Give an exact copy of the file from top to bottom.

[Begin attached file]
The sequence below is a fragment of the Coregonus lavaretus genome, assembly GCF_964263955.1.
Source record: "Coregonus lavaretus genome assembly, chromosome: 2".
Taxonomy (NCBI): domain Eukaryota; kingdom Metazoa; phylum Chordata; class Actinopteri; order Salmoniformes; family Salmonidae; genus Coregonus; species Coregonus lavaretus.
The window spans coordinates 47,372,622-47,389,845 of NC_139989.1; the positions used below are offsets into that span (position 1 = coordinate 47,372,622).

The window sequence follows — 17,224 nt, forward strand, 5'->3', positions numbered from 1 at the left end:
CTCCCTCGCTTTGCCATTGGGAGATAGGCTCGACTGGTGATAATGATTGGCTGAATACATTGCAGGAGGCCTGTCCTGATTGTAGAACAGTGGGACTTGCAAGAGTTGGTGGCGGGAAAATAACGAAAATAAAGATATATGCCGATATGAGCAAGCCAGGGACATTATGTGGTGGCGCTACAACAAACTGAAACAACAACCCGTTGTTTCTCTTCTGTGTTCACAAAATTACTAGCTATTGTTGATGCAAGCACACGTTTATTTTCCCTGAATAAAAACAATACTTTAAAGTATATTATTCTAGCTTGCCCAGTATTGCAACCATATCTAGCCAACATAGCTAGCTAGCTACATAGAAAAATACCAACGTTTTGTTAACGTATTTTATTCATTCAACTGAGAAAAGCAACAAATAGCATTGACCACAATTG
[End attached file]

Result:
The sequence below is a fragment of the Coregonus lavaretus genome, assembly GCF_964263955.1.
Source record: "Coregonus lavaretus genome assembly, chromosome: 2".
Taxonomy (NCBI): domain Eukaryota; kingdom Metazoa; phylum Chordata; class Actinopteri; order Salmoniformes; family Salmonidae; genus Coregonus; species Coregonus lavaretus.
The window spans coordinates 47,372,622-47,389,845 of NC_139989.1; the positions used below are offsets into that span (position 1 = coordinate 47,372,622).

The window sequence follows — 17,224 nt, forward strand, 5'->3', positions numbered from 1 at the left end:
CTCCCTCGCTTTGCCATTGGGAGATAGGCTCGACTGGTGATAATGATTGGCTGAATACATTGCAGGAGGCCTGTCCTGATTGTAGAACAGTGGGACTTGCAAGAGTTGGTGGCGGGAAAATAACGAAAATAAAGATATATGCCGATATGAGCAAGCCAGGGACATTATGTGGTGGCGCTACAACAAACTGAAACAACAACCCGTTGTTTCTCTTCTGTGTTCACAAAATTACTAGCTATTGTTGATGCAAGCACACGTTTATTTTCCCTGAATAAAAACAATACTTTAAAGTATATTATTCTAGCTTGCCCAGTATTGCAACCATATCTAGCCAACATAGCTAGCTAGCTACATAGAAAAATACCAACGTTTTGTTAACGTATTTTATTCATTCAACTGAGAAAAGCAACAAATAGCATTGACCACAATTG